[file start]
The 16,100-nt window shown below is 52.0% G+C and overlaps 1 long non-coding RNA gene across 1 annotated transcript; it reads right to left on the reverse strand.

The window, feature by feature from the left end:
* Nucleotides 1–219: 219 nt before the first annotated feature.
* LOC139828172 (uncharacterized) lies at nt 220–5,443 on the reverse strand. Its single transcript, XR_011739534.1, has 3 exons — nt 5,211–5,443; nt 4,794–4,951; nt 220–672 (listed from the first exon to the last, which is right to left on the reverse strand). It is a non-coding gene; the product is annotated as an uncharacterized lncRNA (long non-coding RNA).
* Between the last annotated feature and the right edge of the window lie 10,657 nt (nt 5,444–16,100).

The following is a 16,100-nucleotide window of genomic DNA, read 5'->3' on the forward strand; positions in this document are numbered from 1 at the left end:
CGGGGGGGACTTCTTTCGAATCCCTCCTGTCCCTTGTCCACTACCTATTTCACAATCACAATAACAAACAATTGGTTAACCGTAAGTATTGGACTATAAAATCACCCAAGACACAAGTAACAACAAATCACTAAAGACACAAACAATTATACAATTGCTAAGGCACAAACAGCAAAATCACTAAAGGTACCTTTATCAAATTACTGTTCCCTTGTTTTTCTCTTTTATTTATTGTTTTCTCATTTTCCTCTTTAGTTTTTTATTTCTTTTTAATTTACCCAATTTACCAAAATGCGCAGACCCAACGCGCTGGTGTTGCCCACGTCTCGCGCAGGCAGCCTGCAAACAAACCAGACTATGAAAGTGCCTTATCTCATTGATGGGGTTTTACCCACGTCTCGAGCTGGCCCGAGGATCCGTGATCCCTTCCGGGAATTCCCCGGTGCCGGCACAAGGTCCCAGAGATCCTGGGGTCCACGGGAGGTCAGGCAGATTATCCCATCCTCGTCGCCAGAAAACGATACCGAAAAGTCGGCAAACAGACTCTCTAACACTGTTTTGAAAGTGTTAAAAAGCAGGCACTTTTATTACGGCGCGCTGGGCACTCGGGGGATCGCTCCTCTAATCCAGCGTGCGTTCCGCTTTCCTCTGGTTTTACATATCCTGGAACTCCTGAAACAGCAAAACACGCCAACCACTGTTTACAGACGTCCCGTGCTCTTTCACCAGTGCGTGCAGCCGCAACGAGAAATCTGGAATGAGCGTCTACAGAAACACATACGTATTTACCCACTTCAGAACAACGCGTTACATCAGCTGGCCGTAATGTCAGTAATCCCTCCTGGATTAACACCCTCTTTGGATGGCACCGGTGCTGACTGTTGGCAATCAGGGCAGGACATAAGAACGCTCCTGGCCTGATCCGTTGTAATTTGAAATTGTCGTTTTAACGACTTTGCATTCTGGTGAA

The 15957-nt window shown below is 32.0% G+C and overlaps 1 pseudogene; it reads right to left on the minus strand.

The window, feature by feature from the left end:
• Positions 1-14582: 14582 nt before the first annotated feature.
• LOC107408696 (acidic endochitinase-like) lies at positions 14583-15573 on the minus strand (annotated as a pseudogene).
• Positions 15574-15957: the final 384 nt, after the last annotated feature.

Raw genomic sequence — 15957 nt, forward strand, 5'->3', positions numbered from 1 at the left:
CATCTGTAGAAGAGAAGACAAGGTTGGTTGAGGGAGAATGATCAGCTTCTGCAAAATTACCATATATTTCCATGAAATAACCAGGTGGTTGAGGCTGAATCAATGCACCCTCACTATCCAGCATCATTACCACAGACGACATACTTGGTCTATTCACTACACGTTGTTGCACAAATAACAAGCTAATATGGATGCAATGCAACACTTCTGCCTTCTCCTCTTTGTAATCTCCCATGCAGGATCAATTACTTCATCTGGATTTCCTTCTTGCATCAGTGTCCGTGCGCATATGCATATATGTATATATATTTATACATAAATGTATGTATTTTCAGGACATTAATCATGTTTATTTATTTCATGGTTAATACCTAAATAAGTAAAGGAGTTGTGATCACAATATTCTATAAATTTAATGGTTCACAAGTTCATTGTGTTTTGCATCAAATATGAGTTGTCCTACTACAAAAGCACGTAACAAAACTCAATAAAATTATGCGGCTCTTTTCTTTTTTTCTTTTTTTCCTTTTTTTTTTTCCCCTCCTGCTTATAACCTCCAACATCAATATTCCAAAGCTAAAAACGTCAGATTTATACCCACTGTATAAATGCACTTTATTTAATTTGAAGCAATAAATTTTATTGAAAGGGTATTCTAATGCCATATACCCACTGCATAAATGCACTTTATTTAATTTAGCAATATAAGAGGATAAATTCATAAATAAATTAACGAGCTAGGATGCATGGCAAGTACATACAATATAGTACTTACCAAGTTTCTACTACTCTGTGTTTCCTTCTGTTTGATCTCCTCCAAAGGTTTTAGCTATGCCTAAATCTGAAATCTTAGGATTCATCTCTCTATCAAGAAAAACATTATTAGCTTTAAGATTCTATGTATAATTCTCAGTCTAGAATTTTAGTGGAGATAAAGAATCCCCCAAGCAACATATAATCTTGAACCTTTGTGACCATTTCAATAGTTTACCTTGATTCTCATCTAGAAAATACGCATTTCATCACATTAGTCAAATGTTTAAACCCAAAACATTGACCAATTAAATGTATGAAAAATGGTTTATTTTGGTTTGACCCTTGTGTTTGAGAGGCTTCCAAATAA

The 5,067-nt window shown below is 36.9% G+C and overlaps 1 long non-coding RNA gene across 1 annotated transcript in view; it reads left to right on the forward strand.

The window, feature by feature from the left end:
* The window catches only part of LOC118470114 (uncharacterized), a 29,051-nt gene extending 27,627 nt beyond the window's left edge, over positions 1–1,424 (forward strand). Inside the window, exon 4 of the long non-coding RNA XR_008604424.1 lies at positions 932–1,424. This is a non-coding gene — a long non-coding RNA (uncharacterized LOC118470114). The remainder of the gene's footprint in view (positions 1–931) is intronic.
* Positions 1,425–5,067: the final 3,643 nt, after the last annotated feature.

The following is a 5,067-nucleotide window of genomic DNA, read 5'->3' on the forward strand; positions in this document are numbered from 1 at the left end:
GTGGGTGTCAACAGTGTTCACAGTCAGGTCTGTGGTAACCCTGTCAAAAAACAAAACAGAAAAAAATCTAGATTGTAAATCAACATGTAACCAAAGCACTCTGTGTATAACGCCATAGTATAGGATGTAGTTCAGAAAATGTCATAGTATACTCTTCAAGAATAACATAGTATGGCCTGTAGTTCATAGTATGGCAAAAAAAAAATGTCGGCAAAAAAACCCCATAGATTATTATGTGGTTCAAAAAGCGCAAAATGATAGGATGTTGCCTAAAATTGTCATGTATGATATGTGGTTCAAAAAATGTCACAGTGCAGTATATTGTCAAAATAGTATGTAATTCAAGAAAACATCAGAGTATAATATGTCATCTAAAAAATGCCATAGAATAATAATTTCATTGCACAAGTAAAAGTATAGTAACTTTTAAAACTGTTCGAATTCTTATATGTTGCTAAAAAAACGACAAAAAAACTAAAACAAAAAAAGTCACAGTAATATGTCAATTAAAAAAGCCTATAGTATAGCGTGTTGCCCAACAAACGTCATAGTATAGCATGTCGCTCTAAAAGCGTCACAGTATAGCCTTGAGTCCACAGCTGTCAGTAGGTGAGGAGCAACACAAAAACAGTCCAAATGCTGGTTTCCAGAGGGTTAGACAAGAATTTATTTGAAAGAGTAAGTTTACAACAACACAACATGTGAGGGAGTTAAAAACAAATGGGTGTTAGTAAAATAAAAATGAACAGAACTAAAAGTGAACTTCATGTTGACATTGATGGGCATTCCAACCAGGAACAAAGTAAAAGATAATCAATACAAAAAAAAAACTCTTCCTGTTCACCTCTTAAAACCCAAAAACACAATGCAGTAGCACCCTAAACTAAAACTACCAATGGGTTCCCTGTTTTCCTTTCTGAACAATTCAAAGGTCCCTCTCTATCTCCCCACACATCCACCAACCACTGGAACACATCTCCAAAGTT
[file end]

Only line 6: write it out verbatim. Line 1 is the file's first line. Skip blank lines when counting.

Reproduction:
The following is a 16,100-nucleotide window of genomic DNA, read 5'->3' on the forward strand; positions in this document are numbered from 1 at the left end: